Twenty-two thousand people got nationality through marriage in France last year. That was 27 percent of all the marriages in France in 2011, a commitment characterised by love and cultural richness. But to become French, some people crookedly manipulate others’ feelings.
 
When one person in a couple is pretending to care for the other, just to get papers, it is called a ‘grey marriage’.
 
Mina is an example of someone who fell for it, believed a man from Algeria had fallen in love with her. She has Algerian roots herself, and she trusted him. Most of those tricked into a grey marriage are originally immigrants or are second generation – 80 percent. Mina was in her forties, divorced, and had a job, a home, a car.
 
Mina talked about her experience: “He called me every day, we called each other, he sent me letters, presents. He was truly generous, showing he cared about me. He told me he was separated from his wife and was going to divorce her. In fact they never cut ties. His goal was first to get the 10-year residence permit and bring his son over. When the boy got his papers, then he would ask for a divorce in France, and say that I was the one at fault, so I had to leave our home, and he would keep it. Then he would remarry his ex-wife and bring her over under the French rules on reuniting families. He was playing a role, but that doesn’t make it any easier because you put your heart into it. It was a psychological beating. It’s as if you’ve been raped. This phenomenon has become an epidemic, and if it goes on, everyone, unfortunately, is going to be wary of the real mixed marriages that are sincere, and they are going to find it difficult to obtain papers.”
 
Mina is fighting to have the marriage annulled and get a ruling against her fraudulent husband. A marriage under pretence like this is punishable in France by five years in prison and a 15,000 euro fine.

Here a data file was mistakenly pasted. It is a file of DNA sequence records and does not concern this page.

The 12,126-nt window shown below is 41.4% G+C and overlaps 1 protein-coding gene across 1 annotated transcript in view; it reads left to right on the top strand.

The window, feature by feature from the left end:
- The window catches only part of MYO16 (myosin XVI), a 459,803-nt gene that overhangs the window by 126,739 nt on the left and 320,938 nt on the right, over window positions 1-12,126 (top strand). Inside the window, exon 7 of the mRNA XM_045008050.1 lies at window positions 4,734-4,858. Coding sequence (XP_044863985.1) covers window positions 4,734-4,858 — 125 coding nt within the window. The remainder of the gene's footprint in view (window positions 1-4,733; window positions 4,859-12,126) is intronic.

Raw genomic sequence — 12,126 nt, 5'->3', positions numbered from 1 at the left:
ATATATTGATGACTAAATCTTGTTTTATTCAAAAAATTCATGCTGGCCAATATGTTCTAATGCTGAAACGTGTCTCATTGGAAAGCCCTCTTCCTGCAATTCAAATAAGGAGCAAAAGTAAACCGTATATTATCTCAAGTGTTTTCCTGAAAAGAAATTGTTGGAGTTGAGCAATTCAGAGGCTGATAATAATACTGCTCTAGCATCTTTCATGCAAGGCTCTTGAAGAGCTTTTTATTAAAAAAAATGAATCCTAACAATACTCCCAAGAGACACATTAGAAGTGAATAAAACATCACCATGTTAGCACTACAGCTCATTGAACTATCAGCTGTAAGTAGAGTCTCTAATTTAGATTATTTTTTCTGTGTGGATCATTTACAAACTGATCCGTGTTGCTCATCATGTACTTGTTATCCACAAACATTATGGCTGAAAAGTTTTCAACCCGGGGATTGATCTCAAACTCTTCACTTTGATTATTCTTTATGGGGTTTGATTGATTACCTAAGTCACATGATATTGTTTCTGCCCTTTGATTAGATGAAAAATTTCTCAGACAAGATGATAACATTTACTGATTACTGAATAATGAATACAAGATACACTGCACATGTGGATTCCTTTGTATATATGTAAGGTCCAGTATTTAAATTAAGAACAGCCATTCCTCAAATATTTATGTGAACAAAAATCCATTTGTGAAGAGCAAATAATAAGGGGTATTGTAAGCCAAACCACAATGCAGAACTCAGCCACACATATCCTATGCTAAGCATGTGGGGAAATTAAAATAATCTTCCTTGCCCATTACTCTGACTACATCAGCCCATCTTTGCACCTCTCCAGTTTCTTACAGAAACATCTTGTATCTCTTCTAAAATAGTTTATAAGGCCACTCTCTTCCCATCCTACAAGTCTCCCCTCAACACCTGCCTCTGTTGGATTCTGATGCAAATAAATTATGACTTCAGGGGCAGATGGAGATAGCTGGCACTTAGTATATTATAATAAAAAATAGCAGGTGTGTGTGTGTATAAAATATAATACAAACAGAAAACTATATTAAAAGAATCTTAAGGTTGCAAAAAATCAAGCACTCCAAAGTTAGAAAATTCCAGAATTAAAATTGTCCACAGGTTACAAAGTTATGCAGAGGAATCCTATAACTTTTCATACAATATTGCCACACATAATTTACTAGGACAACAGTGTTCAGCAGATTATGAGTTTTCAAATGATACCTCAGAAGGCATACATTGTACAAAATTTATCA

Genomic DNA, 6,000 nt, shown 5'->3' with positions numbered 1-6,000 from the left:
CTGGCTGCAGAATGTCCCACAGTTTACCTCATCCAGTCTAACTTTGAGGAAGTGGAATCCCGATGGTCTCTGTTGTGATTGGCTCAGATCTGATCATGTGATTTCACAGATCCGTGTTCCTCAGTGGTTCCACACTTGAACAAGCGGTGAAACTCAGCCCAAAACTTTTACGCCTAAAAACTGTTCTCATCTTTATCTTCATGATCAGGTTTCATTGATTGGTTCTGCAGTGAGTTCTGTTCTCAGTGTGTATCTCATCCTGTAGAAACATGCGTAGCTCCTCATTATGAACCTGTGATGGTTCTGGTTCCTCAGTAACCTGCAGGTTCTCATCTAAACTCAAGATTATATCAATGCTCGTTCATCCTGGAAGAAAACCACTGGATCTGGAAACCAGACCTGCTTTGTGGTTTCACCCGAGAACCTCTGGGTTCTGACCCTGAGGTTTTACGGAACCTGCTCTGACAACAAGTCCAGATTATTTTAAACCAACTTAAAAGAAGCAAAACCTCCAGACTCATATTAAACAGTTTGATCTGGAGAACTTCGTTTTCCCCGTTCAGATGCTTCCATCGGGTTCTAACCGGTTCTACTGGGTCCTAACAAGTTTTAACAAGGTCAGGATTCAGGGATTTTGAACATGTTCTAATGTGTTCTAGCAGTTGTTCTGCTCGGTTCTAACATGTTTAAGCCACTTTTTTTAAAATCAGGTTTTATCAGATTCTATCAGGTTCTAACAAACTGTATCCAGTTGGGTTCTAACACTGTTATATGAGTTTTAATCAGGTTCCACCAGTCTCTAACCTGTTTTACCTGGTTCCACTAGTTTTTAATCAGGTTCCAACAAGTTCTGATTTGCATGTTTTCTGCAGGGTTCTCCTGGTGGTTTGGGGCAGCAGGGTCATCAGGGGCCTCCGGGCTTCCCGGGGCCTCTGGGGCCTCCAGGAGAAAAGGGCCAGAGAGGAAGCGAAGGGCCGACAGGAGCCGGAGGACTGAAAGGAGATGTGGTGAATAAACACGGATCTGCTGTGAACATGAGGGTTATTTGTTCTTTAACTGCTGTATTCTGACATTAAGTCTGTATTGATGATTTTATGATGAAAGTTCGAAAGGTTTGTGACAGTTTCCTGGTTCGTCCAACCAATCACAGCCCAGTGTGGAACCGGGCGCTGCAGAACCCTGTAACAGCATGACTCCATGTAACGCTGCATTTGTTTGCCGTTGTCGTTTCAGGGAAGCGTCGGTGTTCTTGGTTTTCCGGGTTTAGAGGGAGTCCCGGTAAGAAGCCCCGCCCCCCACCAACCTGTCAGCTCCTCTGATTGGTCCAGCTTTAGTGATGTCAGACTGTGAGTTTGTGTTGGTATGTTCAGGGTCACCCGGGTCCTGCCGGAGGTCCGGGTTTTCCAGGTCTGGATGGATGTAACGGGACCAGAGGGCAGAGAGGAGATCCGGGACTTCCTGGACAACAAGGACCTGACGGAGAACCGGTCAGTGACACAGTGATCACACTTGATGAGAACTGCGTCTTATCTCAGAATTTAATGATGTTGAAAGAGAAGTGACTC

France is still a land of asylum. Its geographic position in Western Europe makes it the continent’s primary landing ground.
 
According to the Office of the United Nations High Commissioner for Refugees, the world has 44 million displaced people and asylum-seekers. They are often fleeing war and poverty. In 2011, France registered 57,000 asylum requests. France gets 20 percent of all the applications in Europe.
 
An immigration policy specialist, Laure Chebbah-Malicet, said: “When you see people arrive here not knowing the French language at all, not knowing what France is like, I’m not sure they are really attracted to France. It’s the same as Germany or Belgium. It embodies European values.”
 
euronews asked: “What does France have going for it, compared with other countries?”
 
Chebbah-Malicet replied: “Either it’s closest to where they land, or it’s because there are also organised crime networks that dispatch them somewhat everywhere in Europe, and some of them arrive in France by chance, not necessarily even knowing where they’re going to end up. I still don’t get the impression that France is necessarily the country they’ve always dreamt of going to, and they’re often unaware of the reality of how it’s going to be after they’re taken in – the procedures, and what they are told.”
 
For some, the French dream ends at the administrative detention centre at Lyon airport. There are 27 like it in France. Behind the fences, clandestine immigrants are held for up to 45 days, before being deported.
 
In 2011, there were nearly 33,000 expulsions, which is 17 percent more than the year before. For those 33,000, France chose not to be a land of asylum.